Minimization of free radical damage by metal catalysis of multivitamin/multimineral supplements
1 Research & Technology Development, Melaleuca Inc. Idaho Falls, ID, 83402, USA
2 Department of Biochemistry and Molecular Biology, The George Washington University, Washington D.C. 20037, USA
3 Free Radical and Radiation Biology, The University of Iowa, Iowa City, IA 52242, USA
Nutrition Journal 2010, 9:61 doi:10.1186/1475-2891-9-61Published: 23 November 2010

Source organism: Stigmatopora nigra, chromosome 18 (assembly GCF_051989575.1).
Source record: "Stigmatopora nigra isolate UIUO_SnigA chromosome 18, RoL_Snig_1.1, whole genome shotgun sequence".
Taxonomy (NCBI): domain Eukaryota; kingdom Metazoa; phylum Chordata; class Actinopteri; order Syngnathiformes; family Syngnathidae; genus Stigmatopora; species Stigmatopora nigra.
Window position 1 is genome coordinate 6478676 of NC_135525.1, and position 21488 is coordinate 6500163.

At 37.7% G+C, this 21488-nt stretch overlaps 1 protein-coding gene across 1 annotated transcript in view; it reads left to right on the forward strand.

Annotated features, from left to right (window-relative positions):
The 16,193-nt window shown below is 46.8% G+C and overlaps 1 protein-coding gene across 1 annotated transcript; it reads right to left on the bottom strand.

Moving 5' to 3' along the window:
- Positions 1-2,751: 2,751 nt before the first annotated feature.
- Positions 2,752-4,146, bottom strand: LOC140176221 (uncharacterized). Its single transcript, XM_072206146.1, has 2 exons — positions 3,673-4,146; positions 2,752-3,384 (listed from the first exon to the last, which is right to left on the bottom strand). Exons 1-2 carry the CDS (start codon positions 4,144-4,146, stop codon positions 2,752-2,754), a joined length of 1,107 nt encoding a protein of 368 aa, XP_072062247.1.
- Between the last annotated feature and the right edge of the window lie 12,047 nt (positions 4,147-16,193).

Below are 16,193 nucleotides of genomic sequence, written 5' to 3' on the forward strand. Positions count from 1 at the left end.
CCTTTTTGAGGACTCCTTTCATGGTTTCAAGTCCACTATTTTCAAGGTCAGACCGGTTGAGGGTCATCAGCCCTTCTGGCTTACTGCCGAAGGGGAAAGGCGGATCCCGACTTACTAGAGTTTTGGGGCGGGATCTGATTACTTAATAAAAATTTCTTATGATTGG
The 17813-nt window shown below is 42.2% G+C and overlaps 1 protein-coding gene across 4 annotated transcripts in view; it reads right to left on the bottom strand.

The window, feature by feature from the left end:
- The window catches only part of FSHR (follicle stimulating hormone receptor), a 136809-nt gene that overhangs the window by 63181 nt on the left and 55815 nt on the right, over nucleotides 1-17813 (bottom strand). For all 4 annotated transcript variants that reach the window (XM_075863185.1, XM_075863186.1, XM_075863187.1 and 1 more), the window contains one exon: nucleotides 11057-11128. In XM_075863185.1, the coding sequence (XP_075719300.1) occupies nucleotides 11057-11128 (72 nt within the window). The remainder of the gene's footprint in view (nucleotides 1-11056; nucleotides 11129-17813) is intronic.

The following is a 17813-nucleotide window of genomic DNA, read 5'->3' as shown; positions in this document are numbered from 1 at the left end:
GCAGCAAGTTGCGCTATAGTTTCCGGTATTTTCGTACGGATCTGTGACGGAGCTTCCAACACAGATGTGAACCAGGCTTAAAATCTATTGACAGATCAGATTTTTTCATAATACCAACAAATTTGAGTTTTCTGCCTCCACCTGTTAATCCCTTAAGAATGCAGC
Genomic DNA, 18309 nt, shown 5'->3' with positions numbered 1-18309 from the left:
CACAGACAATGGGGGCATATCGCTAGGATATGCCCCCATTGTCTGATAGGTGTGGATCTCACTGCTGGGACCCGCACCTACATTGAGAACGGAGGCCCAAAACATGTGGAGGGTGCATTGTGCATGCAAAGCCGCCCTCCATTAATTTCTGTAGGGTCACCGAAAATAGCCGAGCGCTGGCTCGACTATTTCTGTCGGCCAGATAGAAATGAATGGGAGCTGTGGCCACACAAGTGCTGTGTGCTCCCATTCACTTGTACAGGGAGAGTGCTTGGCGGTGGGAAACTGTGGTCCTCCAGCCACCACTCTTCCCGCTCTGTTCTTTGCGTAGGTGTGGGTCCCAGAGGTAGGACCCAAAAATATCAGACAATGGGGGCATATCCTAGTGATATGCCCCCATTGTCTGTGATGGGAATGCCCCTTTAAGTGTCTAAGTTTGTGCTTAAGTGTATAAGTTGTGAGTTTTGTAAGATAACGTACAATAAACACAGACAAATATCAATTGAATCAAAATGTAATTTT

Multivitamin/multimineral complexes are the most common dietary supplements. Unlike minerals in foods that are incorporated in bioorganic structures, minerals in dietary supplements are typically in an inorganic form. These minerals can catalyze the generation of free radicals, thereby oxidizing antioxidants during digestion. Here we examine the ability of a matrix consisting of an amino acid and non-digestible oligosaccharide (AAOS) to blunt metal-catalyzed oxidations. Monitoring of ascorbate radical generated by copper shows that ascorbate is oxidized more slowly with the AAOS matrix than with copper sulfate. Measurement of the rate of oxidation of ascorbic acid and Trolox® by catalytic metals confirmed the ability of AAOS to slow these oxidations. Similar results were observed with iron-catalyzed formation of hydroxyl radicals. When compared to traditional forms of minerals used in supplements, we conclude that the oxidative loss of antioxidants in solution at physiological pH is much slower when AAOS is present.